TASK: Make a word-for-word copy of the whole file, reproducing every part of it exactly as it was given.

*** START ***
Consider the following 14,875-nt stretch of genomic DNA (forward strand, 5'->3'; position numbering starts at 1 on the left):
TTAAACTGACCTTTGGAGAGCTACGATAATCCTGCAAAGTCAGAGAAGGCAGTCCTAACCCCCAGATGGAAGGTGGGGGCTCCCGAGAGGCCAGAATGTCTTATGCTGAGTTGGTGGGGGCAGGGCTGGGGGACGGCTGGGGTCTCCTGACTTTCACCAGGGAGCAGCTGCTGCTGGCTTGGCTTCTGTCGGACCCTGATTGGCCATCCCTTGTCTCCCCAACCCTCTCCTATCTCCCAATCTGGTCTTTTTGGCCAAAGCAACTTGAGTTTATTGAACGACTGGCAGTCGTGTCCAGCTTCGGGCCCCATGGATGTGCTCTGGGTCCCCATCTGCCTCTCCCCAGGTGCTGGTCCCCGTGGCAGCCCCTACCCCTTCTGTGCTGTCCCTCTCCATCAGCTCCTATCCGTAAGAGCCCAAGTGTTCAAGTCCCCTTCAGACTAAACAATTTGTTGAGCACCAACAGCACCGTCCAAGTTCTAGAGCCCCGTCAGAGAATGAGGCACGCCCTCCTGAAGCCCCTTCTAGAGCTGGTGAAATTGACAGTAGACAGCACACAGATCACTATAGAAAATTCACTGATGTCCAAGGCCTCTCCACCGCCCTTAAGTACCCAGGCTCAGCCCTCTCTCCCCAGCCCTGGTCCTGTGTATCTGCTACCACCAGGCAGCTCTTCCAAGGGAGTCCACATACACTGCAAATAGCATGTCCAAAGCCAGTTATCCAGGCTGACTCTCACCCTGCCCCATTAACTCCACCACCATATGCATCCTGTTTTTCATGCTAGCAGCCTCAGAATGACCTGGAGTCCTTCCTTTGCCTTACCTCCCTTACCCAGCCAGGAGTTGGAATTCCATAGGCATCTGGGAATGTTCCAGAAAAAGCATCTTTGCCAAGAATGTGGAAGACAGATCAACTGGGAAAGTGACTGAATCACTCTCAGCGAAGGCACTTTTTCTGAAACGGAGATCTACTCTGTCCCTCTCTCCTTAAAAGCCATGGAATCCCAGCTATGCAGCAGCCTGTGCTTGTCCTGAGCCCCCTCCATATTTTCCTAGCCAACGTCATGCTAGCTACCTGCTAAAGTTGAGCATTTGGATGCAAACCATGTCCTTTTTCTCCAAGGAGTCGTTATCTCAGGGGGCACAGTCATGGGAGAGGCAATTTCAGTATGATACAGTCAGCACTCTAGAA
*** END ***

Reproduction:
Consider the following 14,875-nt stretch of genomic DNA (forward strand, 5'->3'; position numbering starts at 1 on the left):
TTAAACTGACCTTTGGAGAGCTACGATAATCCTGCAAAGTCAGAGAAGGCAGTCCTAACCCCCAGATGGAAGGTGGGGGCTCCCGAGAGGCCAGAATGTCTTATGCTGAGTTGGTGGGGGCAGGGCTGGGGGACGGCTGGGGTCTCCTGACTTTCACCAGGGAGCAGCTGCTGCTGGCTTGGCTTCTGTCGGACCCTGATTGGCCATCCCTTGTCTCCCCAACCCTCTCCTATCTCCCAATCTGGTCTTTTTGGCCAAAGCAACTTGAGTTTATTGAACGACTGGCAGTCGTGTCCAGCTTCGGGCCCCATGGATGTGCTCTGGGTCCCCATCTGCCTCTCCCCAGGTGCTGGTCCCCGTGGCAGCCCCTACCCCTTCTGTGCTGTCCCTCTCCATCAGCTCCTATCCGTAAGAGCCCAAGTGTTCAAGTCCCCTTCAGACTAAACAATTTGTTGAGCACCAACAGCACCGTCCAAGTTCTAGAGCCCCGTCAGAGAATGAGGCACGCCCTCCTGAAGCCCCTTCTAGAGCTGGTGAAATTGACAGTAGACAGCACACAGATCACTATAGAAAATTCACTGATGTCCAAGGCCTCTCCACCGCCCTTAAGTACCCAGGCTCAGCCCTCTCTCCCCAGCCCTGGTCCTGTGTATCTGCTACCACCAGGCAGCTCTTCCAAGGGAGTCCACATACACTGCAAATAGCATGTCCAAAGCCAGTTATCCAGGCTGACTCTCACCCTGCCCCATTAACTCCACCACCATATGCATCCTGTTTTTCATGCTAGCAGCCTCAGAATGACCTGGAGTCCTTCCTTTGCCTTACCTCCCTTACCCAGCCAGGAGTTGGAATTCCATAGGCATCTGGGAATGTTCCAGAAAAAGCATCTTTGCCAAGAATGTGGAAGACAGATCAACTGGGAAAGTGACTGAATCACTCTCAGCGAAGGCACTTTTTCTGAAACGGAGATCTACTCTGTCCCTCTCTCCTTAAAAGCCATGGAATCCCAGCTATGCAGCAGCCTGTGCTTGTCCTGAGCCCCCTCCATATTTTCCTAGCCAACGTCATGCTAGCTACCTGCTAAAGTTGAGCATTTGGATGCAAACCATGTCCTTTTTCTCCAAGGAGTCGTTATCTCAGGGGGCACAGTCATGGGAGAGGCAATTTCAGTATGATACAGTCAGCACTCTAGAA